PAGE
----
Ober Khok

MAN is a horizontal creature who seeks to scale the heavens with his vertical offerings.

Each year, Cebu celebrates the Sinulog festival. It is dedicated to the Sto. Niño, who was considered the patron saint of the southern island also referred to a Sugbo. But in 2002, Cebu Archbishop Ricardo Cardinal Vidal declared Our Lady of Guadalupe as the official patron saint of Cebu.

Click here for stories and updates on the Sinulog 2010 Festival.

However, we will not discuss this biggest festival in the calendar of the faithful. Our subject is on offerings that we now eat.

A few months ago, you may have read the feature here on puso, which is a Cebuano culinary creation.

It is a heritage food in that different shapes were offered to different gods of the air, sea and land. The binosa (wine glass shape) was offered to a lesser god, and the binaki (frog shape) reminded the gods of their relationship to man. The puso was offered to some unnamed god to urge him to bless the farm and household.

Actually, the woven puso casing represents Cebu’s unity when its sons and daughters find a cause that affects the community.

Filling the coconut leaf casing with raw rice grains symbolizes the industriousness of the Cebuano, and his sense of responsibility to the family and society.

“Wow, you really have a way of making something simple seem more complicated, Obz,” my Tita Blitte said, teasing me.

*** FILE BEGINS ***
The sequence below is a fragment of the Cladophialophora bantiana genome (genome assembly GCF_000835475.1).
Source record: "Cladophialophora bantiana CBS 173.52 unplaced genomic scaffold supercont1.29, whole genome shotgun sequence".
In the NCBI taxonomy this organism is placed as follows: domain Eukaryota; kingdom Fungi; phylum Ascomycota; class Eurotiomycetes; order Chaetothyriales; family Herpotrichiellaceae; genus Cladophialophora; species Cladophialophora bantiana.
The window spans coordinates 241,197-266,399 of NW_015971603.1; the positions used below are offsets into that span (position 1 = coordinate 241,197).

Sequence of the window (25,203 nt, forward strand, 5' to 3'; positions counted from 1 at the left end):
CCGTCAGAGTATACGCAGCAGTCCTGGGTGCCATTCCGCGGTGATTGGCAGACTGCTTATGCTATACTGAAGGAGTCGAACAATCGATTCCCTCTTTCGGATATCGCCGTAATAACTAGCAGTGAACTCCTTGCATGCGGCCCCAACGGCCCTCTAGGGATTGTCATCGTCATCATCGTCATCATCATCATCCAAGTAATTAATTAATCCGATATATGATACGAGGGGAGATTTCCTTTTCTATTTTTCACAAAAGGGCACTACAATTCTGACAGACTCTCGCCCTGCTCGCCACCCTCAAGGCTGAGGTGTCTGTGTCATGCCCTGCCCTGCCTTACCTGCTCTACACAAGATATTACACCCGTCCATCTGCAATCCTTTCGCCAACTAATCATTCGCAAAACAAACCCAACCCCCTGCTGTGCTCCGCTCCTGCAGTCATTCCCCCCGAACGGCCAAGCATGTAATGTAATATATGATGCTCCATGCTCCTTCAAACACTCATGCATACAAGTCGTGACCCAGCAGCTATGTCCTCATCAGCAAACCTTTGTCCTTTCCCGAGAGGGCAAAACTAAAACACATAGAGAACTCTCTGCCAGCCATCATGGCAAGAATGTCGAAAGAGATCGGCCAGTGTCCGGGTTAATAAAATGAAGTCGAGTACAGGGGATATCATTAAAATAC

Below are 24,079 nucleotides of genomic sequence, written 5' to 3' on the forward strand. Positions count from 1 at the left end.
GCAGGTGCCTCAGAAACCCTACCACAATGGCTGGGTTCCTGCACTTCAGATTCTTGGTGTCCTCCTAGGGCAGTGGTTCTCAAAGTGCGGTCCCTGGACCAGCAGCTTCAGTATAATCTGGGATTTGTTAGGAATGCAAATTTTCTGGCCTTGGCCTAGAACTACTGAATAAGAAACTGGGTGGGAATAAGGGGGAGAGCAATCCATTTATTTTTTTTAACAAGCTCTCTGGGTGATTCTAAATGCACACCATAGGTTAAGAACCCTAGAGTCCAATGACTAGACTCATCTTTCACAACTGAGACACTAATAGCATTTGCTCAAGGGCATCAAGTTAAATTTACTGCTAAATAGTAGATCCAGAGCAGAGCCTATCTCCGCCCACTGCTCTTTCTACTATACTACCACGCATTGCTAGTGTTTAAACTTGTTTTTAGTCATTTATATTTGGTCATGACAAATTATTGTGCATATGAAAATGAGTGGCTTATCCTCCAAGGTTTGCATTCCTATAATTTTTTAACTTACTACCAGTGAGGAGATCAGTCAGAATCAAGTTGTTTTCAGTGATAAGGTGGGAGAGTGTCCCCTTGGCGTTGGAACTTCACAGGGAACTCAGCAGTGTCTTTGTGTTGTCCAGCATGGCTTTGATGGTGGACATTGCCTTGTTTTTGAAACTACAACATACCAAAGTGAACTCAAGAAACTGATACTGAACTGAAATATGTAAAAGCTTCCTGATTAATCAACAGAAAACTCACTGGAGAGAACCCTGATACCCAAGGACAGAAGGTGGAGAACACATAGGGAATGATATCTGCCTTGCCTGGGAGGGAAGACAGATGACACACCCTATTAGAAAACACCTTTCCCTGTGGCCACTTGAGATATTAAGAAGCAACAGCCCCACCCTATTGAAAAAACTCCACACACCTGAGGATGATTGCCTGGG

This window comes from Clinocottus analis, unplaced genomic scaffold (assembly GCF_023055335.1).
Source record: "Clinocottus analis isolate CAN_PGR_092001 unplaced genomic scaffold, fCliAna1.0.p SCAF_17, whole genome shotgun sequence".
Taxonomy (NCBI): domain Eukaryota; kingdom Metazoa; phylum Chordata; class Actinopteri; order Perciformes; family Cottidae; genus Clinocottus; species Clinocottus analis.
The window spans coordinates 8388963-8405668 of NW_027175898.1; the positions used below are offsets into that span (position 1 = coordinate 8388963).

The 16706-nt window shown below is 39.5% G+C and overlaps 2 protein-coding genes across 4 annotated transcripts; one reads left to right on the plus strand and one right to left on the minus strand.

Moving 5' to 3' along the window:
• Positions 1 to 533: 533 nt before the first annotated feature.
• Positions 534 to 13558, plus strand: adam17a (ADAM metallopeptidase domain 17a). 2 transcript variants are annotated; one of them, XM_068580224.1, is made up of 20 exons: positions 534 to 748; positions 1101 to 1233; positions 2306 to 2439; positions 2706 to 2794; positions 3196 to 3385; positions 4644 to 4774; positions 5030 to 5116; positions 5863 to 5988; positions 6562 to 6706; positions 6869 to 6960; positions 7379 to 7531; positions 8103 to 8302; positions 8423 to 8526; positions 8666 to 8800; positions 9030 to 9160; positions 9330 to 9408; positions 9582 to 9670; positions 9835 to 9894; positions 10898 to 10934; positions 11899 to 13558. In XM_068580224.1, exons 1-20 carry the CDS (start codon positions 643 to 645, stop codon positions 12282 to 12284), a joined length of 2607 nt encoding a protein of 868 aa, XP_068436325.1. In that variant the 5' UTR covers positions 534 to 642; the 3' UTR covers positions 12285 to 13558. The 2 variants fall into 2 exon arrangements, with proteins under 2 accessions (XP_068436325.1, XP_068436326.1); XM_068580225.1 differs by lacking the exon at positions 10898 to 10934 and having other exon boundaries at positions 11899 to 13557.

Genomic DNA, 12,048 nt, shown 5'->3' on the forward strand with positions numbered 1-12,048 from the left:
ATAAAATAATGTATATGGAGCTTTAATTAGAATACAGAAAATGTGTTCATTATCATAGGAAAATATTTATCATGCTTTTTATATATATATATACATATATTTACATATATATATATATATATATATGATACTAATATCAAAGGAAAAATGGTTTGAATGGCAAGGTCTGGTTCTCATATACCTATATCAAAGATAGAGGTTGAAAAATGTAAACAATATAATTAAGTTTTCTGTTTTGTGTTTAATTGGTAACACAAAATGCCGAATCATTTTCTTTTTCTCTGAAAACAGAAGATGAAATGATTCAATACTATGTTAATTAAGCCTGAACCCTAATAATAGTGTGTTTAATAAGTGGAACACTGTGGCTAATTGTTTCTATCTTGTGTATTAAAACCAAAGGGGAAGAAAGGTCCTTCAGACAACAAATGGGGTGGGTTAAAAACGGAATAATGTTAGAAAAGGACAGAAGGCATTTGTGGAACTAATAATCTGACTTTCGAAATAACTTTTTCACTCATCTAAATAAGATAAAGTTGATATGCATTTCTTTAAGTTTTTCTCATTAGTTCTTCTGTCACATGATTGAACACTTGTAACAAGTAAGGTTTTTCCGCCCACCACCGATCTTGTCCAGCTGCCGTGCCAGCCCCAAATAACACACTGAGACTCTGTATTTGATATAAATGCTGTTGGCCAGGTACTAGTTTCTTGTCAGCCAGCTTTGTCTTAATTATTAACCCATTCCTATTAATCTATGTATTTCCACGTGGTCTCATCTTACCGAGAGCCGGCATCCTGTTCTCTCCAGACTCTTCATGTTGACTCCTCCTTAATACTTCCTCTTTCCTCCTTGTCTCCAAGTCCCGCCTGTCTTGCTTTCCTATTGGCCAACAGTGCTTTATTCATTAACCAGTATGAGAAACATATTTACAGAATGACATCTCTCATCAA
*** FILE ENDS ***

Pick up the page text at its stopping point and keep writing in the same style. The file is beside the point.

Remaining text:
“I feel like a beauty queen wannabe answering a question that has no definite answer,” I told her.

“Don’t forget to include dinuguan, Obz,” my Uncle Gustav told me.

“Oh, the spicy, brown soup,” Joy said.

Dinuguan contains the more controversial elements in any food around the world. It has pig’s blood, chopped pig entrails and lungs, and sometimes even ground pork. Some religions prohibit the eating of pork, while some allow it—but disallow the consumption of blood.

The reasons for the taboo are spiritual, a territory we would rather not get entangled with. We might have dinuguan dumped on our big head.

Maybe today offering dinuguan is no longer the thing to do—unless technology creates a virtual dinuguan. So many Filipinos eat it without second thought and without guilty feelings. However, the fact remains that blood is a special commodity reserved for The Higher Being.

Goat meat was used in the Old Testament as a sin offering. Only the physically perfect and unblemished animal would do.

Actually, God wants us to offer ourselves—the whole of our personality—as living sacrifice. We pray that it will be worthy and acceptable.

Unconsciously, we consider goat meat as special perhaps because it is not a common market merchandize. We see it only during special occasions.

Many tribes in Benguet (the Ibalois, for example) have traditional beliefs and rituals such the kanyao.

It is a ritual with offering to the gods as thanksgiving for good health, or petition for a rich harvest. There is an animal sacrifice such a goat, and some rice wine.

Merry is the communal gathering to appease or thank a native god, but holy is it to those who participate also. For this reason, we need to examine ourselves—as the city celebrates the Sinulog—in our jubilation of life and ask: “Where am I heading when I die?”